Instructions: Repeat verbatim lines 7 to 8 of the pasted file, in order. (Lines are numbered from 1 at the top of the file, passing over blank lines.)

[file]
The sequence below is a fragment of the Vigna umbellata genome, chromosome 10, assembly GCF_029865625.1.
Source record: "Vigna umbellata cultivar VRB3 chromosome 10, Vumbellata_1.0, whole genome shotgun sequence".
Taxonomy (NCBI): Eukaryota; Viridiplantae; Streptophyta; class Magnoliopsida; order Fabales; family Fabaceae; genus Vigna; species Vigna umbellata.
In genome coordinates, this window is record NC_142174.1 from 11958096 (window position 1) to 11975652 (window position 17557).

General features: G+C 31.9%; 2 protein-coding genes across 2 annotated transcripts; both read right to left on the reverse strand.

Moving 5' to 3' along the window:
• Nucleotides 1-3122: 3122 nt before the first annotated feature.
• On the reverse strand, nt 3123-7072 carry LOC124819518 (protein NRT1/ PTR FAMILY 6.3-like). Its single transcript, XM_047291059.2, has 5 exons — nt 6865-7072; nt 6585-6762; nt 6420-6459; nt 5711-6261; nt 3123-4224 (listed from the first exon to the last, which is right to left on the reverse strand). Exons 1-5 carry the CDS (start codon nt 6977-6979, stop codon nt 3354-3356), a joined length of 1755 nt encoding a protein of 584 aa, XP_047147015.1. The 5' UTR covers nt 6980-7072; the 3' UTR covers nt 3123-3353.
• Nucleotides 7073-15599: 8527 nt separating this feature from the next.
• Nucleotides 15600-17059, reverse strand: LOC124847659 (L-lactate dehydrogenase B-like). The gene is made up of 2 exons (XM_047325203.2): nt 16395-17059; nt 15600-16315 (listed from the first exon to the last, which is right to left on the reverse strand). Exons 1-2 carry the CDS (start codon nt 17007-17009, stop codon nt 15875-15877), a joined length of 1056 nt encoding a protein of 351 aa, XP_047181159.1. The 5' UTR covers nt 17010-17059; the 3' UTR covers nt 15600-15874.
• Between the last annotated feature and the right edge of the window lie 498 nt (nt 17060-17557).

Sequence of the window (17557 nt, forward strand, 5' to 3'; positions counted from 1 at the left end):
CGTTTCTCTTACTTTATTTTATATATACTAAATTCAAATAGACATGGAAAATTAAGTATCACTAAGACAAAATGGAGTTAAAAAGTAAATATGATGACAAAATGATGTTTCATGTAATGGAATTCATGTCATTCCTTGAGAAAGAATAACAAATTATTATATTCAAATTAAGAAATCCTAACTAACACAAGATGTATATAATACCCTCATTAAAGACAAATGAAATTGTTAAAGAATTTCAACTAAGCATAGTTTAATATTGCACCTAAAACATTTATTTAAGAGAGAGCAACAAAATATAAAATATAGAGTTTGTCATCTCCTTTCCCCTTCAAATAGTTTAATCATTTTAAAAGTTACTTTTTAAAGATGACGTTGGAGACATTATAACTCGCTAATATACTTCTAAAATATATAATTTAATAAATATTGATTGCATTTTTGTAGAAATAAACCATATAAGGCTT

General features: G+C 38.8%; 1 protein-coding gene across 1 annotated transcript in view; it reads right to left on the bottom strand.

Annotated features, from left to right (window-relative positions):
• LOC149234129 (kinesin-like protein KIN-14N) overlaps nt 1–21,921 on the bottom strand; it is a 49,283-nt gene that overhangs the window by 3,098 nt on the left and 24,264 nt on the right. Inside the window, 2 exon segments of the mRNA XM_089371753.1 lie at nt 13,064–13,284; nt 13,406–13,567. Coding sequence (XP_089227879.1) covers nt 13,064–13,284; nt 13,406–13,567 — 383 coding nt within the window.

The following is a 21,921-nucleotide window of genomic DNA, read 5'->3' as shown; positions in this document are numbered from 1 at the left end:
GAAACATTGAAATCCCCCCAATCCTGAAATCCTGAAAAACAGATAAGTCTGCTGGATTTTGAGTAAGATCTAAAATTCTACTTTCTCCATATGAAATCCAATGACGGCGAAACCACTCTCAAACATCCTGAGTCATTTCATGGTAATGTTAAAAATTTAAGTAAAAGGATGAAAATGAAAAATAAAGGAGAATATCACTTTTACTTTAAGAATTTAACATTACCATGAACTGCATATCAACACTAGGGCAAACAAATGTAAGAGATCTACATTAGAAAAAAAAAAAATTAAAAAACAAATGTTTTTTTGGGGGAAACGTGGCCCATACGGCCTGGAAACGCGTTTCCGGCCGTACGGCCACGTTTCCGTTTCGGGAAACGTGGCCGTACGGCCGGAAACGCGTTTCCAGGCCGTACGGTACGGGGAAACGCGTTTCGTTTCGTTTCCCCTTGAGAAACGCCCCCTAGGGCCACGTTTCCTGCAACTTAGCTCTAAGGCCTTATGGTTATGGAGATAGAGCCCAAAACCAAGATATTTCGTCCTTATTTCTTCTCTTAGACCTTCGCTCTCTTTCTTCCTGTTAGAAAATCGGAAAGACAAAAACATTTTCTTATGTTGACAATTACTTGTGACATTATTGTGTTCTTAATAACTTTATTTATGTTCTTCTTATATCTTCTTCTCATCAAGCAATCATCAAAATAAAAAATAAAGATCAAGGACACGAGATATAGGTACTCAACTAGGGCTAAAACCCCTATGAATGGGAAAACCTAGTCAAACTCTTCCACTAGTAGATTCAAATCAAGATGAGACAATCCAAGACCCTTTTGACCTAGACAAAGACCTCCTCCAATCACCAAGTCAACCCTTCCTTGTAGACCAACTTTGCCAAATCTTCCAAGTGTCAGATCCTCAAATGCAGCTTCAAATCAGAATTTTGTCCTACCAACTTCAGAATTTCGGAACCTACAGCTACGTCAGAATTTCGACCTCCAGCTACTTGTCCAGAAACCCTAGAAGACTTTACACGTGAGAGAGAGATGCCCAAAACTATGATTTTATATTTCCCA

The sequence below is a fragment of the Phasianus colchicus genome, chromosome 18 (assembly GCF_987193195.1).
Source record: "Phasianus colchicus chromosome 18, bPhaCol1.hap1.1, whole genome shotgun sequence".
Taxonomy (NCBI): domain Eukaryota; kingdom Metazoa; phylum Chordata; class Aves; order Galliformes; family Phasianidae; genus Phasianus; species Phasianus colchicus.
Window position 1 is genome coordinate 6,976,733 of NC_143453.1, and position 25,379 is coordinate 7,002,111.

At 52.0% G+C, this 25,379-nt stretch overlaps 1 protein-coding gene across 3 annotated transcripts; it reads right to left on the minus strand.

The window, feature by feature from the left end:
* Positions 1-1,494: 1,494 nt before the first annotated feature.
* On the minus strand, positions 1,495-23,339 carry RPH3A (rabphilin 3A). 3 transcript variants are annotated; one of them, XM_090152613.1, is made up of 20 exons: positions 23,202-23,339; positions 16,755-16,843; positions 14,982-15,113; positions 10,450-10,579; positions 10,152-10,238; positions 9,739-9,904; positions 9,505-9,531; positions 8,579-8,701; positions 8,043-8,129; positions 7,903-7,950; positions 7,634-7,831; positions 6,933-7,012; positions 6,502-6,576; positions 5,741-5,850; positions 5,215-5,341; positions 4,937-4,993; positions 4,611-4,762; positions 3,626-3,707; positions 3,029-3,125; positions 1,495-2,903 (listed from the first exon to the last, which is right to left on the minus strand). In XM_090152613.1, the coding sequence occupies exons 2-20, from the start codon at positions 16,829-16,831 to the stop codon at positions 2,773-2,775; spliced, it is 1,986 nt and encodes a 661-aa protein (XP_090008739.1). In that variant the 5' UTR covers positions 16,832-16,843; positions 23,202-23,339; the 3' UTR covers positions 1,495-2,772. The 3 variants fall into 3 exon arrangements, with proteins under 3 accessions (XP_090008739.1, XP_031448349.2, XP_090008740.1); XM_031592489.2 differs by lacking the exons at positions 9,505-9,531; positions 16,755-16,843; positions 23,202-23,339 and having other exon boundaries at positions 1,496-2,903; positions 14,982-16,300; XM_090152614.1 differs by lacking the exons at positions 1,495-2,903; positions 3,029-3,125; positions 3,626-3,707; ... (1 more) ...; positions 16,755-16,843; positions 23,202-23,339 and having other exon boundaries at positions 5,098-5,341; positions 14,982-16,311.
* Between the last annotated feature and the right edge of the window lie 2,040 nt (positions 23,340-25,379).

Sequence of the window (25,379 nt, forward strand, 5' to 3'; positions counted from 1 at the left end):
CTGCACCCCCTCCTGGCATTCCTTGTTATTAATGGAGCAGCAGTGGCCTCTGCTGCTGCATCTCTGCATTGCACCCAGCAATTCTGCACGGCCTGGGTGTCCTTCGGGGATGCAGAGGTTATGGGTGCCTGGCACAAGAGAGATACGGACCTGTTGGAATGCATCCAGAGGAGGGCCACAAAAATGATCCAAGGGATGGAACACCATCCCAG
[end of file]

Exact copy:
• Nucleotides 1-3122: 3122 nt before the first annotated feature.
• On the reverse strand, nt 3123-7072 carry LOC124819518 (protein NRT1/ PTR FAMILY 6.3-like). Its single transcript, XM_047291059.2, has 5 exons — nt 6865-7072; nt 6585-6762; nt 6420-6459; nt 5711-6261; nt 3123-4224 (listed from the first exon to the last, which is right to left on the reverse strand). Exons 1-5 carry the CDS (start codon nt 6977-6979, stop codon nt 3354-3356), a joined length of 1755 nt encoding a protein of 584 aa, XP_047147015.1. The 5' UTR covers nt 6980-7072; the 3' UTR covers nt 3123-3353.